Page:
Stick Around: Laminate Flooring Installation

by Jon Nunan

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Laminate flooring installation is a moderately easy, fairly straight forward process. Depending on the situation, it is possible to complete the job rather quickly. Installing laminate flooring is, however, not always as fast as you'd like it to be. Things like excess moisture or having to alter existing door frames can drag the whole operation out.

While laminate flooring installation is happening, though your presence might not be necessary, many homeowners will find watching their new floor being put in interesting and enjoyable. Any time someone is working on your home, it's nice to know what they are doing while it's being done. Listing everything that is happening would be difficult, especially since many situations have different concerns that don't always come up. But for those who want to know what they're watching without having to bother anybody, the basic steps are pretty easy to list and recognize.

Installing Underfloor
Laminate flooring installation usually starts with putting down an underfloor. This is a damp-proof membrane that will make the base for the laminate even. It provides not only a level surface, but also a bit if extra resilience as well. In some cases, mostly when installing over linoleum, this step may not be necessary.

The skirting boards around the room will be taken off before the laminate is put down. They will be replaced when the installation is finished and will hide the gaps around the new floor at the edges of the room (don't worry, the gaps are there for a reason).

Lay Down the Wood
Installing laminate flooring is a "tongue and groove" process. There is no adhesive or glue necessary. The process can begin along one wall, in a corner, or in the middle of the room; it doesn't really matter. The boards are fitted into each other, and the edge boards are fitted into the wall.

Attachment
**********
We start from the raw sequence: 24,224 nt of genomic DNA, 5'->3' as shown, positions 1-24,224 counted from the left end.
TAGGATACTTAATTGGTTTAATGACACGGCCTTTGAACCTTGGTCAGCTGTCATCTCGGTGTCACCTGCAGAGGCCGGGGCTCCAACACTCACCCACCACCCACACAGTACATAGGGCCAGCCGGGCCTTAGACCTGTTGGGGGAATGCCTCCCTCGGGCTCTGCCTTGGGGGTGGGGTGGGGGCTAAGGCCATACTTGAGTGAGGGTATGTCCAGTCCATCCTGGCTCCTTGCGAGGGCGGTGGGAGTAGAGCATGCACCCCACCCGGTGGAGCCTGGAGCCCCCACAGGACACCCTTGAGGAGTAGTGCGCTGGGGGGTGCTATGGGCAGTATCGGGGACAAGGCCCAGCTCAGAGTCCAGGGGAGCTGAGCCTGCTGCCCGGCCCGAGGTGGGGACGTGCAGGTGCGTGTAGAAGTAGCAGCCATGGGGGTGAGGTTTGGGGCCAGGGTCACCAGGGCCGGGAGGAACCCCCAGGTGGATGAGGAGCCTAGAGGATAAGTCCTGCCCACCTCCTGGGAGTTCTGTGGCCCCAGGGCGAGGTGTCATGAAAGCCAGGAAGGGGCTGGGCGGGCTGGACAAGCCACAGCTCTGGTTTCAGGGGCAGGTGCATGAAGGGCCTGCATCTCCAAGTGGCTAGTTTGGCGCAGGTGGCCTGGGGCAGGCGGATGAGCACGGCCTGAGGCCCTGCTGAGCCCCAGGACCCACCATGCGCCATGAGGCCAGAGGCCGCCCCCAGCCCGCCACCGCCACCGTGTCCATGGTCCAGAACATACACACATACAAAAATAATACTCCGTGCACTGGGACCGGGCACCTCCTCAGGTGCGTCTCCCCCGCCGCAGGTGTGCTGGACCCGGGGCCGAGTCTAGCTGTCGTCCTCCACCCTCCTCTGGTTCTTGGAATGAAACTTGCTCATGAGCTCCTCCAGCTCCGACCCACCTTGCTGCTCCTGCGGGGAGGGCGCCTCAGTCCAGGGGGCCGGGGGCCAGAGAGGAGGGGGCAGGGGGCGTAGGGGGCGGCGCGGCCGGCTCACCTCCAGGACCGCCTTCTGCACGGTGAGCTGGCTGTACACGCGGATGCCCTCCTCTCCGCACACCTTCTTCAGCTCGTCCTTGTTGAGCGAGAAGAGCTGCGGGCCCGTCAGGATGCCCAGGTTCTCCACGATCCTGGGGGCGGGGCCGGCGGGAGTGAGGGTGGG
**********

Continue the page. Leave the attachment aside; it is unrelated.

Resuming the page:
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Though laminate doesn't expand as much as hardwood, it is still made mostly of wood and will expand and contract at different times of the year. A small gap will be left at the edges (you won't be able to see it, but it needs to be there) to accept minor expanding due to moisture.

Once it comes time to lay down the final row, some boards will need to be sawed off so that everything fits. The last row is a bit trickier lay down, but it's also the most satisfying.

Finishing Up
The floor is now pretty much done. In some cases, an elastic paste will be put into some of the remaining gaps. Any excess underfloor will now be cut away, and the skirting boards will be replaced but not anchored to the floor. The floor has been successfully installed, and all that's left to do is enjoy it.

Those wishing to do their own laminate flooring installation should either have a good knowledge of home improvement or consult a professional. Though it's less expensive than hardwood, any money can turn to wasted money if the floor isn't properly put in. Additionally, good money could turn bad if the floor isn't properly cared for. While not nearly as temperamental as hardwood, laminate flooring will still come with a list of "do's and don'ts" that should be followed to ensure a great look for the life of the floor.
Jon Nunan is a freelance writer who draws on his experience in construction, ranging from landscaping to log home building, for his articles on home improvement.